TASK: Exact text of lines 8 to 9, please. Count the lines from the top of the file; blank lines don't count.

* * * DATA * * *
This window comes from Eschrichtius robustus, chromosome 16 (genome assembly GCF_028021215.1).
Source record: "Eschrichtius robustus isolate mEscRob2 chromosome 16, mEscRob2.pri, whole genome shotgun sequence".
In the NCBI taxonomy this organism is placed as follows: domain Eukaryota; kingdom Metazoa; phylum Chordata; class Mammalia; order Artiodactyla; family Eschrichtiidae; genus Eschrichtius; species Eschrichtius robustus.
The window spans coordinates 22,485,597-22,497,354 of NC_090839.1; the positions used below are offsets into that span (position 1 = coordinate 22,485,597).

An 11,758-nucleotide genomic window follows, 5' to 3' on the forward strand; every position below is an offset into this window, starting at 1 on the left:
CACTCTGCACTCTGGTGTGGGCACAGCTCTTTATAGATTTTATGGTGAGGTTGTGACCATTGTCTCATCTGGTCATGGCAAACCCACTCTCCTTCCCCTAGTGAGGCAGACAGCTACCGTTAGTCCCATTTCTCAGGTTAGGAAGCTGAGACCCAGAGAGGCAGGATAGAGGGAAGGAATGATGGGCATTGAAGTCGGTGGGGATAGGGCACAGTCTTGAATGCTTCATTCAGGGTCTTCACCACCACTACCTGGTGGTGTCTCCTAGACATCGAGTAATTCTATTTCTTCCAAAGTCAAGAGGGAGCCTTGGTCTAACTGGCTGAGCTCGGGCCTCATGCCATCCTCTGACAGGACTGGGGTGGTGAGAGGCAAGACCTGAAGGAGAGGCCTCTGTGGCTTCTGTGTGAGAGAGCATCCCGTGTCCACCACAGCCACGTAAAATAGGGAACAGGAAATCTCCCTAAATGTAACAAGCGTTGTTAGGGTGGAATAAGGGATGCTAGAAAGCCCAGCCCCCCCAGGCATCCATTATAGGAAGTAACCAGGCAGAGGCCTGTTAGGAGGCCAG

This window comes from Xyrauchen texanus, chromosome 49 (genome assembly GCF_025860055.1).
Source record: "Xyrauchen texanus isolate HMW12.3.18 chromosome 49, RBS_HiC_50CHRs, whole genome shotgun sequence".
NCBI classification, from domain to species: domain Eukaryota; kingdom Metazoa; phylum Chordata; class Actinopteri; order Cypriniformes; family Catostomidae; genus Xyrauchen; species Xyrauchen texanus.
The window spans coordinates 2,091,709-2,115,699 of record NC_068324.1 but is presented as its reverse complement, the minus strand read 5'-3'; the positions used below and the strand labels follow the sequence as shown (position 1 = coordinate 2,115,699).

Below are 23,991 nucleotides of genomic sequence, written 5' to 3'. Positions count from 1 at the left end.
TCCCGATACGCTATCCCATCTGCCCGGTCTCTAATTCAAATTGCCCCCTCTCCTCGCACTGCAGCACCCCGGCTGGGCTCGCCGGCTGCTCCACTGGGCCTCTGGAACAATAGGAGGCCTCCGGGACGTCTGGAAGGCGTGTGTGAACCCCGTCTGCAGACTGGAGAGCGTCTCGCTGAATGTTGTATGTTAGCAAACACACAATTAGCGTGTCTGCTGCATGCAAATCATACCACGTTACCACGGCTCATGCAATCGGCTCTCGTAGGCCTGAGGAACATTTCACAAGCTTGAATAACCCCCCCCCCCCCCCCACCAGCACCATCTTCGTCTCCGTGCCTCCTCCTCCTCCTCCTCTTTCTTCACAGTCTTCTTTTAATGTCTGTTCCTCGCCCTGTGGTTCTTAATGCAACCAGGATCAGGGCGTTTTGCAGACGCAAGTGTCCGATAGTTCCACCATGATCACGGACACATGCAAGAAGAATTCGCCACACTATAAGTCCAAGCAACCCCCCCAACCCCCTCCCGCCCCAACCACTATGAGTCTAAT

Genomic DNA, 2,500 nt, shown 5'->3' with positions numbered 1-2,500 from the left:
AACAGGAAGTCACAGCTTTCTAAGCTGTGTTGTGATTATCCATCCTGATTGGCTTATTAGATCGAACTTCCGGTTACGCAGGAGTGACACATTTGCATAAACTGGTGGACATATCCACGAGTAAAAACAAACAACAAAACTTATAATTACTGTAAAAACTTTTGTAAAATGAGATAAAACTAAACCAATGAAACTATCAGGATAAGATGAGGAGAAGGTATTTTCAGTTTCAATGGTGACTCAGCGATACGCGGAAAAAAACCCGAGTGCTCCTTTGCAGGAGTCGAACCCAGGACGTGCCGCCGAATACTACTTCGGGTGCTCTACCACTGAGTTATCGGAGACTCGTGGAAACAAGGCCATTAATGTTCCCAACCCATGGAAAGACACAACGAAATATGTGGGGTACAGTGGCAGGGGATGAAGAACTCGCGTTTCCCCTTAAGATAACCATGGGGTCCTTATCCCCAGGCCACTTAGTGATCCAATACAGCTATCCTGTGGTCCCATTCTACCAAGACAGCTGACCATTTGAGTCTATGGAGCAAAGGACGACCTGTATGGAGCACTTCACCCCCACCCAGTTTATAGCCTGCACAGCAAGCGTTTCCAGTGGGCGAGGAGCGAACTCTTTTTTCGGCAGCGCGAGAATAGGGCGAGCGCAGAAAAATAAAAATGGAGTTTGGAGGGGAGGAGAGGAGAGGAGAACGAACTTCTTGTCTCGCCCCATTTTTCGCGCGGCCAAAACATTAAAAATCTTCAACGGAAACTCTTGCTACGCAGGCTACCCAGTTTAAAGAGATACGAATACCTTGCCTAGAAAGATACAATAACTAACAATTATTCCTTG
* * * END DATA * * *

Source record: "Xyrauchen texanus isolate HMW12.3.18 chromosome 49, RBS_HiC_50CHRs, whole genome shotgun sequence".
NCBI classification, from domain to species: domain Eukaryota; kingdom Metazoa; phylum Chordata; class Actinopteri; order Cypriniformes; family Catostomidae; genus Xyrauchen; species Xyrauchen texanus.